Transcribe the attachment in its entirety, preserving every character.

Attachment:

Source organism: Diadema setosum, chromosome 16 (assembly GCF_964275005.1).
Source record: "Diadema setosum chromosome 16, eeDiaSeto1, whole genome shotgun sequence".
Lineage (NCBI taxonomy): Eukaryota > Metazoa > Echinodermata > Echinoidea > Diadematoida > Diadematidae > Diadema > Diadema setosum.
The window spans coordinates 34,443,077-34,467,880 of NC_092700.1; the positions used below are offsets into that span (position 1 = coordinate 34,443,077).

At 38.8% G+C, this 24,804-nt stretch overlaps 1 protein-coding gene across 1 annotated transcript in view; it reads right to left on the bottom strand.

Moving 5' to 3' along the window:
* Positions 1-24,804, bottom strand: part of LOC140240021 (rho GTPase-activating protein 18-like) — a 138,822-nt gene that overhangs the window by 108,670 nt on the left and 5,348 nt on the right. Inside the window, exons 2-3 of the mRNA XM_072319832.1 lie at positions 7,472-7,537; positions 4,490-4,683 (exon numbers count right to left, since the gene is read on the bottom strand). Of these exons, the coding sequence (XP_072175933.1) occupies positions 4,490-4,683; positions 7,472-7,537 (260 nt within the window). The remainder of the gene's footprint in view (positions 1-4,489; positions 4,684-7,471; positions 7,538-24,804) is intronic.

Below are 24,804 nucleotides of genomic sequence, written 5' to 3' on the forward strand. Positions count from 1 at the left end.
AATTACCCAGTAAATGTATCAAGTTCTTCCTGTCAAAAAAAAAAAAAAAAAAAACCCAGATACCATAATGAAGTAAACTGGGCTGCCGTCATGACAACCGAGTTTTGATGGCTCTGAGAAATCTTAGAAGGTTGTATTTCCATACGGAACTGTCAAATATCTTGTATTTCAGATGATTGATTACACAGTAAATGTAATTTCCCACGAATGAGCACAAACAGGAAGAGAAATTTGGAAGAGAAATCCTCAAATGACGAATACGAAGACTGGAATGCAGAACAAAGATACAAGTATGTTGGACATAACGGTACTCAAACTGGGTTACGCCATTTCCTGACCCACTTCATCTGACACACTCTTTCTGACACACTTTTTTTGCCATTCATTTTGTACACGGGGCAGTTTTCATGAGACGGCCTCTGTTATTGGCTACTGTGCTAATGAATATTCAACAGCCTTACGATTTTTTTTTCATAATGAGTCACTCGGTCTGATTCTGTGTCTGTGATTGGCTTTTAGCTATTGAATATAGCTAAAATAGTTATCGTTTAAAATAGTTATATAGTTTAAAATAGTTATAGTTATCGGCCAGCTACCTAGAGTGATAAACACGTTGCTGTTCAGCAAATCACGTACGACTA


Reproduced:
Source organism: Diadema setosum, chromosome 16 (assembly GCF_964275005.1).
Source record: "Diadema setosum chromosome 16, eeDiaSeto1, whole genome shotgun sequence".
Lineage (NCBI taxonomy): Eukaryota > Metazoa > Echinodermata > Echinoidea > Diadematoida > Diadematidae > Diadema > Diadema setosum.
The window spans coordinates 34,443,077-34,467,880 of NC_092700.1; the positions used below are offsets into that span (position 1 = coordinate 34,443,077).

At 38.8% G+C, this 24,804-nt stretch overlaps 1 protein-coding gene across 1 annotated transcript in view; it reads right to left on the bottom strand.

Moving 5' to 3' along the window:
* Positions 1-24,804, bottom strand: part of LOC140240021 (rho GTPase-activating protein 18-like) — a 138,822-nt gene that overhangs the window by 108,670 nt on the left and 5,348 nt on the right. Inside the window, exons 2-3 of the mRNA XM_072319832.1 lie at positions 7,472-7,537; positions 4,490-4,683 (exon numbers count right to left, since the gene is read on the bottom strand). Of these exons, the coding sequence (XP_072175933.1) occupies positions 4,490-4,683; positions 7,472-7,537 (260 nt within the window). The remainder of the gene's footprint in view (positions 1-4,489; positions 4,684-7,471; positions 7,538-24,804) is intronic.

Below are 24,804 nucleotides of genomic sequence, written 5' to 3' on the forward strand. Positions count from 1 at the left end.
AATTACCCAGTAAATGTATCAAGTTCTTCCTGTCAAAAAAAAAAAAAAAAAAAACCCAGATACCATAATGAAGTAAACTGGGCTGCCGTCATGACAACCGAGTTTTGATGGCTCTGAGAAATCTTAGAAGGTTGTATTTCCATACGGAACTGTCAAATATCTTGTATTTCAGATGATTGATTACACAGTAAATGTAATTTCCCACGAATGAGCACAAACAGGAAGAGAAATTTGGAAGAGAAATCCTCAAATGACGAATACGAAGACTGGAATGCAGAACAAAGATACAAGTATGTTGGACATAACGGTACTCAAACTGGGTTACGCCATTTCCTGACCCACTTCATCTGACACACTCTTTCTGACACACTTTTTTTGCCATTCATTTTGTACACGGGGCAGTTTTCATGAGACGGCCTCTGTTATTGGCTACTGTGCTAATGAATATTCAACAGCCTTACGATTTTTTTTTCATAATGAGTCACTCGGTCTGATTCTGTGTCTGTGATTGGCTTTTAGCTATTGAATATAGCTAAAATAGTTATCGTTTAAAATAGTTATATAGTTTAAAATAGTTATAGTTATCGGCCAGCTACCTAGAGTGATAAACACGTTGCTGTTCAGCAAATCACGTACGACTA